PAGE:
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NASA working on nuclear rocket for manned Mars trips

Should result in 'nauts receiving less radiation

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Since being redirected away from Bush-era plans for a base on the Moon towards a manned Mars mission, NASA has realigned its nuclear-tech-in-space efforts away from a Moonbase powerplant and towards an atomic-powered rocket able to get astronauts to the red planet quickly, without receiving dangerous exposure to cosmic radiation.

Concept dated 1960 of a nuclear-thermal ship in orbit above Mars. Credit: NASA

What? It's the year 2011 and you're still mucking about with lousy chemical rockets?

Most plans for a Mars mission assume a ship propelled by ordinary chemical rockets of the type used in all manned missions so far. These get through fuel very rapidly and can only throw it out of their exhausts at a limited rate, putting a strict cap on the speed a Mars ship can achieve if it is to slow down again at its destination and then return. Thus it's generally assumed – as in a recent simulated voyage – that the journey out and back would involve spending a year or more in space.

The big problem with this, one that has yet to really be addressed, is that space is full of dangerous radiation. Normal background cosmic rays are bad enough over a long period: furthermore over a lengthy voyage it's almost certain that there would be one or more major solar storms which could easily take astronauts over their permitted safe dose limits for the entire journey in a matter of days. Sufficient shielding to make a spaceship safe would be so heavy that the craft could probably never be lifted off Earth at reasonable cost.

The only people who have ever been subject to these hazards were the Apollo moon astronauts of yesteryear, and their journeys beyond the protective magnetic fields of Earth were only days long. Even then an inopportune solar event during an Apollo mission could have had disastrous consequences.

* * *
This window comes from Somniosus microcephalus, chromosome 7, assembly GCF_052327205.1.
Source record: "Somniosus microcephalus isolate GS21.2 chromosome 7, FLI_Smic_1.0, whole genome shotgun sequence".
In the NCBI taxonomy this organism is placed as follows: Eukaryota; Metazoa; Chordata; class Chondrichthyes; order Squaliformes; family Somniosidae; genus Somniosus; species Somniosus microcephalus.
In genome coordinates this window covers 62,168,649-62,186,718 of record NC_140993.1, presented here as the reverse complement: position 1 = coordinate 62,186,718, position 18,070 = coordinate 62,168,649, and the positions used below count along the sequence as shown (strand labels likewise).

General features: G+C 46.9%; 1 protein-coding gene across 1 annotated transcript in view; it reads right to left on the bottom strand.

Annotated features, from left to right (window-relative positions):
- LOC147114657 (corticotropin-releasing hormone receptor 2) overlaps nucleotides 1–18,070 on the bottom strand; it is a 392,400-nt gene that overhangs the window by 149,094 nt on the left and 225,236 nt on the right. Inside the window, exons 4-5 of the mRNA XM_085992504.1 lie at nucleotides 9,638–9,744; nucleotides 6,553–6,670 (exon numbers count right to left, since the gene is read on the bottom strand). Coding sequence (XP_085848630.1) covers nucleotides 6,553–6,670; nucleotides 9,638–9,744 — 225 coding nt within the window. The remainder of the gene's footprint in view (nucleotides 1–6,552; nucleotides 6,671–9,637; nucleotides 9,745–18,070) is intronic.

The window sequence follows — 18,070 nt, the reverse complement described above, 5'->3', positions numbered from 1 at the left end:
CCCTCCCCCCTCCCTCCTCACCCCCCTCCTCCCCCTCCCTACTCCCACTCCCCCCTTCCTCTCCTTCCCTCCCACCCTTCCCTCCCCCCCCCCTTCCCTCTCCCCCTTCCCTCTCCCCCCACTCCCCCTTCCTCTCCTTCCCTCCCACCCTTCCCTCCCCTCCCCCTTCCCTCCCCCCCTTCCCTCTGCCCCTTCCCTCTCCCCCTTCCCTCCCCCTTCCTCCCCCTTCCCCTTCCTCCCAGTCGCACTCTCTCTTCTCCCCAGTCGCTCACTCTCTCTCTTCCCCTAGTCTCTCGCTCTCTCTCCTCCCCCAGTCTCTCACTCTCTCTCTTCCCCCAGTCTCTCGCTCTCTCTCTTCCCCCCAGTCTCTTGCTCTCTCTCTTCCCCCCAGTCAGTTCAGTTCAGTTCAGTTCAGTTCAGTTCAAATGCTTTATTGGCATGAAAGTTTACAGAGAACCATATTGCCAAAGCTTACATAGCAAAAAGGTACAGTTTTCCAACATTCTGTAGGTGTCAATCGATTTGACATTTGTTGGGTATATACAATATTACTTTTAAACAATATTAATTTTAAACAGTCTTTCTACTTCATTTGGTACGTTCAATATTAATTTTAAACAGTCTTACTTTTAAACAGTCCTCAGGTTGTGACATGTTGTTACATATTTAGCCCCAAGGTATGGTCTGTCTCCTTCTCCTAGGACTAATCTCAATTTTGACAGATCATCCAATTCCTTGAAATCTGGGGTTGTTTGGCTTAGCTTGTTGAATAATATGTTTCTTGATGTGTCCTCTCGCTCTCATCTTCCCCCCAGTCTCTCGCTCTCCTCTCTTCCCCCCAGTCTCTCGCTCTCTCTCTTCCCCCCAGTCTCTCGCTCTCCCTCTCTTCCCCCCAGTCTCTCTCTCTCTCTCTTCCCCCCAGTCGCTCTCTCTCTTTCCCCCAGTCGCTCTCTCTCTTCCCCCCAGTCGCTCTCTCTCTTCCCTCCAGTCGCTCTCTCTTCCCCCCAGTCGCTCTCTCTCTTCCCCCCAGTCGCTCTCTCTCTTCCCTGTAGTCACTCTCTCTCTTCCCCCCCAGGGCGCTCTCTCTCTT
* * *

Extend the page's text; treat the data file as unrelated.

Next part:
For all these reasons, it would be a good idea if more powerful propulsion than chemical rockets could be used for the trip, so cutting down journey time and hazard to the crew. This could also mean less need for supplies, improving the feasibility of the whole plan.

Since nobody has yet come up with any way to provide a thrust in space without throwing reaction mass out of the back of the ship, these various more advanced concepts are still rockets: but they use different means of hurling the mass.

One such concept is to heat the fuel up not by burning it with oxidiser, but using a nuclear reactor. This can potentially make it a lot hotter than mere burning, so expelling it from the exhaust faster and getting more poke out of a given amount of fuel. It was formerly assumed that such rockets would actually become the standard means not of interplanetary travel, but also of normal space launch: the visionaries of the 1940s, if they could have looked ahead to today, would have been dumfounded to find humanity still reliant on feeble chemical propellants (so lame that they have to be used in throwaway multi-stage stacks to achieve orbit) in the year 2011.

The nuclear-safety principle of As Low As Reasonably Achievable on emissions put paid to the idea of using nuclear rockets in atmosphere, though NASA was still working on them as late as 1973 – funnily enough with the idea of using them on manned Mars missions. But the NERVA programme fell victim to the post-Apollo NASA budget cuts, and since then very little work has been done on nuclear rockets as such.

However, under President Bush's Constellation plans, NASA was directed to return to the Moon – and perhaps to establish a permanently manned base there. Such a base would need power, and unless it could be built in a permanently-sunlit spot atop a towering crater rim at one of the lunar poles, solar power would not be an option as most of the Moon is subject to extremely cold two-week-long nights.

Thus, boffins at NASA's Marshall Space Flight Center began work on a small nuclear reactor that could be shipped to the Moon. That plan lost its purpose when President Obama, having found that Congress wouldn't authorise enough cash to pay for the Constellation moon plans, scrapped the idea and laid out vague aspirations for manned deep-space missions to other destinations – including Mars.

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